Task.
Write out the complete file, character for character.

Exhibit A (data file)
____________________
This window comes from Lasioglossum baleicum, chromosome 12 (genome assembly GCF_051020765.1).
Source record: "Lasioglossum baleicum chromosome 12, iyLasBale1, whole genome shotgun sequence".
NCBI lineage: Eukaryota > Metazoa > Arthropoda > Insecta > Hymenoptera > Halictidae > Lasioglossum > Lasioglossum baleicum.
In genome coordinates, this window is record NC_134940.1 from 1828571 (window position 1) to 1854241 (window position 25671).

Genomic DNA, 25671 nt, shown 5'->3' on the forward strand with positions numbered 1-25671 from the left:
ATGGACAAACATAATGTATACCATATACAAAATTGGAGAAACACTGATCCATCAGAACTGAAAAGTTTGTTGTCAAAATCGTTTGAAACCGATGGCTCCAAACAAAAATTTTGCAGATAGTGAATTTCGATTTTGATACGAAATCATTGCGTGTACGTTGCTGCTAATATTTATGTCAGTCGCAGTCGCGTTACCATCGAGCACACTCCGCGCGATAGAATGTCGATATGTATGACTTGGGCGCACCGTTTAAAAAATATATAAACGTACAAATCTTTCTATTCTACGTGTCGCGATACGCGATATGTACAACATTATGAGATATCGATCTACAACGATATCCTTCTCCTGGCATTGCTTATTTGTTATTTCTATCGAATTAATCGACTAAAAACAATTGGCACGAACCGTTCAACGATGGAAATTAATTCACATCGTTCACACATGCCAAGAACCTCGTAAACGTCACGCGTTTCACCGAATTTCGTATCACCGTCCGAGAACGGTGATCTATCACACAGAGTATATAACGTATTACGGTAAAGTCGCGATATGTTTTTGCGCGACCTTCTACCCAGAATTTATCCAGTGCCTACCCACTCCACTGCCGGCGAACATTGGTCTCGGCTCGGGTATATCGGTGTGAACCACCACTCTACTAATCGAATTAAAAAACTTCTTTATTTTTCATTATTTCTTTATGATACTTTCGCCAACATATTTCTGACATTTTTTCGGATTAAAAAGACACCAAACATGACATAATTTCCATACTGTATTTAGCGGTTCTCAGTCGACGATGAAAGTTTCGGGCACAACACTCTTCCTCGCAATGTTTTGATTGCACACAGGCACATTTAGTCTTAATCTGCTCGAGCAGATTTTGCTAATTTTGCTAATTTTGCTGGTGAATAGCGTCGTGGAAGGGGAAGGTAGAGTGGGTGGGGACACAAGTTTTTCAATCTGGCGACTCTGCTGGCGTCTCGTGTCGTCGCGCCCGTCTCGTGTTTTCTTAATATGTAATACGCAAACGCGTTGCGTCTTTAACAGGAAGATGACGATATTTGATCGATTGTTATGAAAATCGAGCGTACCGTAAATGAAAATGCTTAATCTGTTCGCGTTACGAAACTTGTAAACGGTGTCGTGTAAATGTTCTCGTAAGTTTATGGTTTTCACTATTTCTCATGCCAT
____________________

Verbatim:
This window comes from Lasioglossum baleicum, chromosome 12 (genome assembly GCF_051020765.1).
Source record: "Lasioglossum baleicum chromosome 12, iyLasBale1, whole genome shotgun sequence".
NCBI lineage: Eukaryota > Metazoa > Arthropoda > Insecta > Hymenoptera > Halictidae > Lasioglossum > Lasioglossum baleicum.
In genome coordinates, this window is record NC_134940.1 from 1828571 (window position 1) to 1854241 (window position 25671).

Genomic DNA, 25671 nt, shown 5'->3' on the forward strand with positions numbered 1-25671 from the left:
ATGGACAAACATAATGTATACCATATACAAAATTGGAGAAACACTGATCCATCAGAACTGAAAAGTTTGTTGTCAAAATCGTTTGAAACCGATGGCTCCAAACAAAAATTTTGCAGATAGTGAATTTCGATTTTGATACGAAATCATTGCGTGTACGTTGCTGCTAATATTTATGTCAGTCGCAGTCGCGTTACCATCGAGCACACTCCGCGCGATAGAATGTCGATATGTATGACTTGGGCGCACCGTTTAAAAAATATATAAACGTACAAATCTTTCTATTCTACGTGTCGCGATACGCGATATGTACAACATTATGAGATATCGATCTACAACGATATCCTTCTCCTGGCATTGCTTATTTGTTATTTCTATCGAATTAATCGACTAAAAACAATTGGCACGAACCGTTCAACGATGGAAATTAATTCACATCGTTCACACATGCCAAGAACCTCGTAAACGTCACGCGTTTCACCGAATTTCGTATCACCGTCCGAGAACGGTGATCTATCACACAGAGTATATAACGTATTACGGTAAAGTCGCGATATGTTTTTGCGCGACCTTCTACCCAGAATTTATCCAGTGCCTACCCACTCCACTGCCGGCGAACATTGGTCTCGGCTCGGGTATATCGGTGTGAACCACCACTCTACTAATCGAATTAAAAAACTTCTTTATTTTTCATTATTTCTTTATGATACTTTCGCCAACATATTTCTGACATTTTTTCGGATTAAAAAGACACCAAACATGACATAATTTCCATACTGTATTTAGCGGTTCTCAGTCGACGATGAAAGTTTCGGGCACAACACTCTTCCTCGCAATGTTTTGATTGCACACAGGCACATTTAGTCTTAATCTGCTCGAGCAGATTTTGCTAATTTTGCTAATTTTGCTGGTGAATAGCGTCGTGGAAGGGGAAGGTAGAGTGGGTGGGGACACAAGTTTTTCAATCTGGCGACTCTGCTGGCGTCTCGTGTCGTCGCGCCCGTCTCGTGTTTTCTTAATATGTAATACGCAAACGCGTTGCGTCTTTAACAGGAAGATGACGATATTTGATCGATTGTTATGAAAATCGAGCGTACCGTAAATGAAAATGCTTAATCTGTTCGCGTTACGAAACTTGTAAACGGTGTCGTGTAAATGTTCTCGTAAGTTTATGGTTTTCACTATTTCTCATGCCAT